6 Tips to Tackle Ser vs. Estar

Most Spanish language learners want to pull their hair out when deciding whether to use ser or estar. Like por and para, ser and estar can be very tricky for learners. Ser and estar both mean "to be" and are used frequently in daily Spanish communication. While it can be confusing, we have some tricks from ser and estar experts – aka Spanish teachers – that will alleviate the headache and make you more confident when differentiating between the two.

If you need a refresher on the specific differences between ser and estar, check out this article.


The Tips

1. Use ser for permanence and estar for transience.

This first tip is the guiding rule for figuring out when to use ser and estar. As you may already know, the main difference between ser and estar is that ser refers to more permanent traits of someone or something, while estar refers to transient conditions.

Example: María es alta, delgada y rubia. (Maria is tall, thin, and blonde.)
Explanation: Physical traits that should not, under normal circumstances, change.

Example: Sandra está confundida porque no sabe cómo llegar al restaurante. (Sandra is confused because she doesn't know how to get to the restaurant.)
Explanation: Sandra is confused right now while finding her way to the restaurant, but she won't be confused tomorrow.


2. Ser and estar have the power to change a word’s meaning.

There are some words whose meaning is radically affected by choosing ser or estar.

"When we use ser, we separate the meaning from anything to do with time and duration. We could imagine it as a simple "=" sign. Estar establishes the possession of an attribute for a period of time." Using estar implies that something could stop or change, over time. reference

Example: La nieve es blanca. (The snow is white.) reference
Explanation: Here, the speaker is equating whiteness with snow.

Example: La nieve está blanca. (The snow is white.) reference
Explanation: While the speaker still emphasizes the snow is white, he/she focuses on the possibility of change, such as the snow becoming dirty.

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Some other common examples:
Yo soy aburrido. (I am a boring person.) vs. Yo estoy aburrido. (I am bored.)
Daniel es nervioso. (Daniel is a nervous person.) vs. Daniel está nervioso. (Daniel is nervous.)
Ella es muy guapa. (In general, she’s a very good looking person.) vs. Ella está muy guapa. (She’s looking very attractive right now / today.)

3. Use estar for location; use ser when speaking about events.

Estar is usually used to describe where a person or thing is physically located. Although an event takes place at a physical location, when speaking about events occurring at a point in time, you should use ser. If the meaning of the verb is “to be held” or “to take place,” use ser.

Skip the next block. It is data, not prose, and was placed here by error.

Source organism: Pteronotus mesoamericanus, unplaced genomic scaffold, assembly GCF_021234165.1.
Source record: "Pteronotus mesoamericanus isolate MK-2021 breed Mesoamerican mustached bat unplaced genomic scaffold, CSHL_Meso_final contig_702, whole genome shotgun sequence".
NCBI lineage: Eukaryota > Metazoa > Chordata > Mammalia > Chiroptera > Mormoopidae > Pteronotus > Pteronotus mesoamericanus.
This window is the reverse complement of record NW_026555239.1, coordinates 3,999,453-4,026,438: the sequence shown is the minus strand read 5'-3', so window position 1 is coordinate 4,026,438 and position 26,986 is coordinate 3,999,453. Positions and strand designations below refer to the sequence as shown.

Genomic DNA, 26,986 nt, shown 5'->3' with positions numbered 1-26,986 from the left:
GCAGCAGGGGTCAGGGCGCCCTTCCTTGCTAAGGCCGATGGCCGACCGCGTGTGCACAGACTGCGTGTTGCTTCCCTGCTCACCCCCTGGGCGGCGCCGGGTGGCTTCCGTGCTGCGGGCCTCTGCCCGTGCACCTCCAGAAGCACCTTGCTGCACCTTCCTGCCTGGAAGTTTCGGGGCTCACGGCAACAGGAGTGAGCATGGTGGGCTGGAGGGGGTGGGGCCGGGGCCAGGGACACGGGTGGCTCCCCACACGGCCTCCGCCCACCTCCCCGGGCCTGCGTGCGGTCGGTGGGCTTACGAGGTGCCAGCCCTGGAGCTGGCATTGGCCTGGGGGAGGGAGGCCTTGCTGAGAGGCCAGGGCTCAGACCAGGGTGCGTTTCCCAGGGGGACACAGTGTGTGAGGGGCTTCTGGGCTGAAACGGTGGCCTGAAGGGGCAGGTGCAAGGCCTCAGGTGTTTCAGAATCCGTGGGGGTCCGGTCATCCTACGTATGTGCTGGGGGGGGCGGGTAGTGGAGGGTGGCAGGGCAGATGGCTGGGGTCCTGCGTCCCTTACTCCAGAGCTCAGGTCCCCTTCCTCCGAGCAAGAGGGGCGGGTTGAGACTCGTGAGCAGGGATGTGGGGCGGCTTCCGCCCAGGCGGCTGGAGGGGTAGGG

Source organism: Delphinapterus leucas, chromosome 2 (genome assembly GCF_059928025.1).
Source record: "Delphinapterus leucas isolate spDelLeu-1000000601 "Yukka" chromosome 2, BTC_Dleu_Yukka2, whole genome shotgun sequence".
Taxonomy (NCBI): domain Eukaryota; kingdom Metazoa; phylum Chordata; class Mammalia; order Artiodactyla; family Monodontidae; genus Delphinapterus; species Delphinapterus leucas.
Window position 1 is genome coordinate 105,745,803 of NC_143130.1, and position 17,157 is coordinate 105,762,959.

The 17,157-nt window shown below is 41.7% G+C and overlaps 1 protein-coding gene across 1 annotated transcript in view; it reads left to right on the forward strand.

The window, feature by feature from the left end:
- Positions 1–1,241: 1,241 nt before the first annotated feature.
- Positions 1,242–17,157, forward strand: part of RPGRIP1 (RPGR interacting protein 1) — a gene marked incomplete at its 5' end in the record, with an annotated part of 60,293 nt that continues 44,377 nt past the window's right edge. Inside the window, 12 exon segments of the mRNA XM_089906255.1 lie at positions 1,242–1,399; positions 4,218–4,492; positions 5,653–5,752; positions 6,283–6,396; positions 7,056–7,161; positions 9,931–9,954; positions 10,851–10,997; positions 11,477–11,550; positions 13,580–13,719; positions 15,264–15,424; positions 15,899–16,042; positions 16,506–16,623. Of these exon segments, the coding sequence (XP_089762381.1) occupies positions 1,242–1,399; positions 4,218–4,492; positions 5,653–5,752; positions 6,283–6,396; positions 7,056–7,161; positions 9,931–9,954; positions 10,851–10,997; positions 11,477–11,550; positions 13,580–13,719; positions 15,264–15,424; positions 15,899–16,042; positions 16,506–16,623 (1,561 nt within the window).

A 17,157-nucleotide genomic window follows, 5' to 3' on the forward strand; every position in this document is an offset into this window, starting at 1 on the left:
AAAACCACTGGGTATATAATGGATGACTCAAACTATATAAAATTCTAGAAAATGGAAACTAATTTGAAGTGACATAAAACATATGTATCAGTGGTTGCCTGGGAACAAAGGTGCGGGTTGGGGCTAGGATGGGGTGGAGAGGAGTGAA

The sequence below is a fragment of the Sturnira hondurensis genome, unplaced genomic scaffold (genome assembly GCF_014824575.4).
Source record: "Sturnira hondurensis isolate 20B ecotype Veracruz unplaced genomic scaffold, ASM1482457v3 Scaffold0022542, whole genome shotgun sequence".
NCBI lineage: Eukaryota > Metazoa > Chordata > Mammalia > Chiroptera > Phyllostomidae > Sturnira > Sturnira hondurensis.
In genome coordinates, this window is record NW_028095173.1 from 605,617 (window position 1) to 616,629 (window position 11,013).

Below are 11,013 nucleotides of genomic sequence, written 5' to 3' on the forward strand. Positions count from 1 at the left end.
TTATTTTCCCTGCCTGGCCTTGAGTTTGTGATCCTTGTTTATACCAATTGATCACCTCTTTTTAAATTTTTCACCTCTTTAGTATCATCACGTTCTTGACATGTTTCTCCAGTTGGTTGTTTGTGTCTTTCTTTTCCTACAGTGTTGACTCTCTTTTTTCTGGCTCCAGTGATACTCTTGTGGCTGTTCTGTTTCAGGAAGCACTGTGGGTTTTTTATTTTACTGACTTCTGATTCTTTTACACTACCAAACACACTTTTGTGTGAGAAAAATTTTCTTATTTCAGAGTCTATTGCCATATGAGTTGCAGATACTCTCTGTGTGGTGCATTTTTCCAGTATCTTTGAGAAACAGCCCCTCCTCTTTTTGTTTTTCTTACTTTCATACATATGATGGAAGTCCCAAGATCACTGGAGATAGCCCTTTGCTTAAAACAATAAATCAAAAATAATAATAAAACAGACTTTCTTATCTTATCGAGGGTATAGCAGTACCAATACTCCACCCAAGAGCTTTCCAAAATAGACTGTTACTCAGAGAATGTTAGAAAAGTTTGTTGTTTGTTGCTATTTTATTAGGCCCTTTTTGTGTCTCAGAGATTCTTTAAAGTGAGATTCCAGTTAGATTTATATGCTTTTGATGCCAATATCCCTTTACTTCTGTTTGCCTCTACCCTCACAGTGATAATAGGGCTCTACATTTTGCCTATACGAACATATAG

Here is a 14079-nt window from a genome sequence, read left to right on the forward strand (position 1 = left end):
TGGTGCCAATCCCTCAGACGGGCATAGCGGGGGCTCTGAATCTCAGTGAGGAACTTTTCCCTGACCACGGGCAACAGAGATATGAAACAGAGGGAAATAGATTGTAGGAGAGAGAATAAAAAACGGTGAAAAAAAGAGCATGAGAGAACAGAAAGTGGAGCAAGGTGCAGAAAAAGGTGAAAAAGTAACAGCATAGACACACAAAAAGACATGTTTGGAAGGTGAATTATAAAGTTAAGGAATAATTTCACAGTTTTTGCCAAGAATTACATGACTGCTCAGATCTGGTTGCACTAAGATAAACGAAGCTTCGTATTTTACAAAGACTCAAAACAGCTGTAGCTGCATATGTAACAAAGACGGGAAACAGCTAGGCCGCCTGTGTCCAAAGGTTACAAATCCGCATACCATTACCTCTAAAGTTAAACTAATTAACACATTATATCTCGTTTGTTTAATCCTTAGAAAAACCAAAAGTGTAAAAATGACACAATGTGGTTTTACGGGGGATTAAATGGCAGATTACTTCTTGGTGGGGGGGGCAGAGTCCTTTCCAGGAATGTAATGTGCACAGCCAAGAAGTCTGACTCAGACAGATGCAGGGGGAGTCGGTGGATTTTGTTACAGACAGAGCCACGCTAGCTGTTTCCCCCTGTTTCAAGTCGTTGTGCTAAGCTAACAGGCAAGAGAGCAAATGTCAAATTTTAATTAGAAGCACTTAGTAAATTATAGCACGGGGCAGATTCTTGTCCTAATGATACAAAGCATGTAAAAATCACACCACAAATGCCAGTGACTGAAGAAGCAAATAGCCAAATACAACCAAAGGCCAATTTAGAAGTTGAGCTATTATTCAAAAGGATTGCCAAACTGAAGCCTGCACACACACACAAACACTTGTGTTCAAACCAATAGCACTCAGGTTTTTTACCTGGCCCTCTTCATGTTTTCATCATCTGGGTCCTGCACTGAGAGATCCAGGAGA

Example: El examen será en la biblioteca del colegio. (The exam will be held in the school library.)
Explanation: Use ser because the event location is considered to be a characteristic, or descriptor, of the event.

Example: El examen estará en mi escritorio. (The exam paper will be on my desk.)
Explanation: Use estar because you’re describing the location of the physical exam, not the event.


4. Use ser for an action; use estar for a current condition.

Use ser when you’re talking about the action taken on something or someone. Use estar when you’re talking about someone or something’s state.

Example: La sopa fue cocinada por la familia Sánchez. (The soup was cooked by the Sanchez family.)
Explanation: The focus here is on the actual action of the family cooking the soup.

Example: La sopa está cocinada y lista para comer. (The soup is cooked and ready for consumption.)
Explanation: The focus here is on the resulting state of the soup – that it has been cooked and is ready to be eaten.

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5. Use estar to describe how food tastes.

Although ser is usually used for permanent and descriptive characteristics, use estar to describe how food tastes.

Example: El menú es delicioso. (The menu is delicious.)
Explanation: This is referring to the the things on the menu that, in general, don’t change.

Example: Este churro está delicioso. (This churro is delicious.)
Explanation: This is referring to the particular churro that will only exist at this point in time, until it is eaten.

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6. Don’t worry – sometimes you can use ser or estar interchangeably!

There are times when it’s okay to user either ser or estar. In these cases, it is grammatically correct to use either verb, although one verb may feel more natural or accurate. These cases include:

Words indicating marital status.
Example: Sale con una chica que está / es divorciada. (He’s going out with a girl who is divorced.) alt

With adjectives describing social manner when “to be” = “to behave.”
Example: Elena está / es cariñosa. (Elena is affectionate.)

With adjectives referring to weather, when applied to día and tiempo.
Example: El día es / está bueno. (The weather is nice today.)

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We hope that these tips will help you feel more confident when using ser or estar. And remember, it’s okay to make mistakes! The more you practice, the easier it will be for you to choose the right verb.

Below, we offer some more practice tools and resources:
Basic ser vs. estar - D.O.T. vs. Lo.Co
Ser vs. estar
Ser Conjugation Chart
Estar Conjugation Chart

For more Spanish language learning resources, check out our traductor!

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